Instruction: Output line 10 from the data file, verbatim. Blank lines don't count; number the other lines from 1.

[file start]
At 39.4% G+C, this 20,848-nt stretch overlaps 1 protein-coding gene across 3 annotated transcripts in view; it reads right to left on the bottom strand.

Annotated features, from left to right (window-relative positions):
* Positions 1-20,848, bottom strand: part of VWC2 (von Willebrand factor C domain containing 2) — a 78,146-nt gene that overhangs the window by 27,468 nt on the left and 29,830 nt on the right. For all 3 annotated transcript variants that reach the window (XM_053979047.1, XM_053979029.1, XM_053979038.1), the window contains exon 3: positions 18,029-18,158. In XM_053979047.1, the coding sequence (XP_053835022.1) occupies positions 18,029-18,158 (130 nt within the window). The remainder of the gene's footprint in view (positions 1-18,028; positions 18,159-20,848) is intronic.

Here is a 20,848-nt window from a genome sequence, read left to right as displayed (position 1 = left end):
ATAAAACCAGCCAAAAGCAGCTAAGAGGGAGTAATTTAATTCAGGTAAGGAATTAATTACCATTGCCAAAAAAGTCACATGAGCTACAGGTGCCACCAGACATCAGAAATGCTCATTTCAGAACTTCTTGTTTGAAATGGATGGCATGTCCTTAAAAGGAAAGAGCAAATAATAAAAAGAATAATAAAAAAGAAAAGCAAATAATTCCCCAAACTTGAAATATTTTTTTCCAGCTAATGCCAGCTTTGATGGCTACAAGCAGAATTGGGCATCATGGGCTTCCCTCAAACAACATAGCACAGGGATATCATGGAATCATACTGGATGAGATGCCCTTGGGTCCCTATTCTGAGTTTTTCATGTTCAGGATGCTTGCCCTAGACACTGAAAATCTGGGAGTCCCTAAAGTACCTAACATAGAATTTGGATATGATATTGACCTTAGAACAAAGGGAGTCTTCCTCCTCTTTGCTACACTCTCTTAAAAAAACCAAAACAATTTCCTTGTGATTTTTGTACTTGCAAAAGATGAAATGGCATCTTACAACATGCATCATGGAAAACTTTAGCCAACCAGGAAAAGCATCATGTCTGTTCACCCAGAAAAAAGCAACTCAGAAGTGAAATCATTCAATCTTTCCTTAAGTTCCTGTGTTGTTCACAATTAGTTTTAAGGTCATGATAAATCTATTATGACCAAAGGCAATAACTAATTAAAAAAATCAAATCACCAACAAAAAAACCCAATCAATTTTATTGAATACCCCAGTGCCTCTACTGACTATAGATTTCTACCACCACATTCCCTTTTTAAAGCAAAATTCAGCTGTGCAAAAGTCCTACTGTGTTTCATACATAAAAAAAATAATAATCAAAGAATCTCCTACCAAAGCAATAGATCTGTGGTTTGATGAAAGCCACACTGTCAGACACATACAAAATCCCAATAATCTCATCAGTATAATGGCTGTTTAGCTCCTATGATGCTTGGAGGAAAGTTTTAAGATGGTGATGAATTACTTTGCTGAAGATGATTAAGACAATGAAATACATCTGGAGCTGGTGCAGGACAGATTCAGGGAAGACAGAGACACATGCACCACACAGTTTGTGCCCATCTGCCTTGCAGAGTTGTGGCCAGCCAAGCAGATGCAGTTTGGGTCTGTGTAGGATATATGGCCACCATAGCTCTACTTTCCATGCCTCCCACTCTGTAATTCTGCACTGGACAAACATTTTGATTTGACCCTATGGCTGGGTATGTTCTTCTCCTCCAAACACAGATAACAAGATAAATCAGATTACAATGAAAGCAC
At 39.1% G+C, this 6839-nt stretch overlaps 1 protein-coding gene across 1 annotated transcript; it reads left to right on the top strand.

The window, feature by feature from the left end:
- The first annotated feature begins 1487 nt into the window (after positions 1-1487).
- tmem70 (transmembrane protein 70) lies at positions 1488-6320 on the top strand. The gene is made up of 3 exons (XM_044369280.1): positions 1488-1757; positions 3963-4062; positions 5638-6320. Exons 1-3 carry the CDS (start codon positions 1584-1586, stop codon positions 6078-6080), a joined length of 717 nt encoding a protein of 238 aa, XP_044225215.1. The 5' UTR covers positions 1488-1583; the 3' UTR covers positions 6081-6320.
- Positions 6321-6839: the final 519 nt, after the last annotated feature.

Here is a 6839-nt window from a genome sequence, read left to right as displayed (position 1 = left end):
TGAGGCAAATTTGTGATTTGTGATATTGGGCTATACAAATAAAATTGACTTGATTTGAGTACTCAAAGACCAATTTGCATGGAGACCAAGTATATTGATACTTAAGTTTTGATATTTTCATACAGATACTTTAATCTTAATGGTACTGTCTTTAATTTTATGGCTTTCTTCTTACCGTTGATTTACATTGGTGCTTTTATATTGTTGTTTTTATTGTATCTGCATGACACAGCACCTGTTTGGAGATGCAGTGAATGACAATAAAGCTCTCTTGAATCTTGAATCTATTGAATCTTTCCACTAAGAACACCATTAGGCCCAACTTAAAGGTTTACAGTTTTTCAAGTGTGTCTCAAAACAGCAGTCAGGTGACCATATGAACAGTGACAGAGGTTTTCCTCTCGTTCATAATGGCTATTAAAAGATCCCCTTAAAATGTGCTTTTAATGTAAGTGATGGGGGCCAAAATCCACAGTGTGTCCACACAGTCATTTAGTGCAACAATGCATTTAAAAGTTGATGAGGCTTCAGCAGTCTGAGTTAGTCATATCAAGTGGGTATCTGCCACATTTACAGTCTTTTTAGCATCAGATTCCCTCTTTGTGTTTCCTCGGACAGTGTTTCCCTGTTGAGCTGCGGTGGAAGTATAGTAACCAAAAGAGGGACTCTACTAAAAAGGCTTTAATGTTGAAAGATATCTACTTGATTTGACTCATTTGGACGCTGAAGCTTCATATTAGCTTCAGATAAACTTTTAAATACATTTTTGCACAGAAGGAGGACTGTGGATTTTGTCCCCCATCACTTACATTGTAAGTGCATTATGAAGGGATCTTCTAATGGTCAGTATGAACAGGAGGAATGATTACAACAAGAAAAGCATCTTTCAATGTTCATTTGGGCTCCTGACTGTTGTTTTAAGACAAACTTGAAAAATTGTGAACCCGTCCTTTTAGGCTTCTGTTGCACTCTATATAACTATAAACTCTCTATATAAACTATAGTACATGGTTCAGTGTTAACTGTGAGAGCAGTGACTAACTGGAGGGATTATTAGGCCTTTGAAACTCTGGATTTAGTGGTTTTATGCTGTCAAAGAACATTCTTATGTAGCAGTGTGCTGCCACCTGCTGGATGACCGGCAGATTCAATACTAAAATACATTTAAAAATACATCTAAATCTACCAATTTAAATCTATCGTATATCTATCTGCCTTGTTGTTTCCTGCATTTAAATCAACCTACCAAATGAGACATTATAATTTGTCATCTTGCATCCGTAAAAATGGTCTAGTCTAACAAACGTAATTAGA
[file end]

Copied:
- Positions 6321-6839: the final 519 nt, after the last annotated feature.